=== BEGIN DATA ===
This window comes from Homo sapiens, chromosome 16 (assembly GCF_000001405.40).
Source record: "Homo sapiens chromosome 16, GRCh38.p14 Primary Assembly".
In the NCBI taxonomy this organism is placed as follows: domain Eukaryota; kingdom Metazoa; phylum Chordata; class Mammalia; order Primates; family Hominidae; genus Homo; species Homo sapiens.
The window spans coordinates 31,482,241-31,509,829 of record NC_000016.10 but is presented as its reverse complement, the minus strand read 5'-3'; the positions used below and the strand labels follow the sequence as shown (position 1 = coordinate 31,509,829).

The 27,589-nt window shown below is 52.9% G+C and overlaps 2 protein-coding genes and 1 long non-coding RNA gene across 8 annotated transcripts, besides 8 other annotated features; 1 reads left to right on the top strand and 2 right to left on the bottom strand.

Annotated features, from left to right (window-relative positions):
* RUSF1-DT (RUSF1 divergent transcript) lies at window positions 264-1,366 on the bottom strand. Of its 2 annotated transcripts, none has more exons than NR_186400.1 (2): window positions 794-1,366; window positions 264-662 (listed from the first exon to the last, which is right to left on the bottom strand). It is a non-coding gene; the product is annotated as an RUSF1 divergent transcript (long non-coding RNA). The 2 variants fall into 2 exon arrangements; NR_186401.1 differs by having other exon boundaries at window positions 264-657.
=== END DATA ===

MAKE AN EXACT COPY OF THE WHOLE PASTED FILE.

This window comes from Homo sapiens, chromosome 16 (assembly GCF_000001405.40).
Source record: "Homo sapiens chromosome 16, GRCh38.p14 Primary Assembly".
In the NCBI taxonomy this organism is placed as follows: domain Eukaryota; kingdom Metazoa; phylum Chordata; class Mammalia; order Primates; family Hominidae; genus Homo; species Homo sapiens.
The window spans coordinates 31,482,241-31,509,829 of record NC_000016.10 but is presented as its reverse complement, the minus strand read 5'-3'; the positions used below and the strand labels follow the sequence as shown (position 1 = coordinate 31,509,829).

The 27,589-nt window shown below is 52.9% G+C and overlaps 2 protein-coding genes and 1 long non-coding RNA gene across 8 annotated transcripts, besides 8 other annotated features; 1 reads left to right on the top strand and 2 right to left on the bottom strand.

Annotated features, from left to right (window-relative positions):
* RUSF1-DT (RUSF1 divergent transcript) lies at window positions 264-1,366 on the bottom strand. Of its 2 annotated transcripts, none has more exons than NR_186400.1 (2): window positions 794-1,366; window positions 264-662 (listed from the first exon to the last, which is right to left on the bottom strand). It is a non-coding gene; the product is annotated as an RUSF1 divergent transcript (long non-coding RNA). The 2 variants fall into 2 exon arrangements; NR_186401.1 differs by having other exon boundaries at window positions 264-657.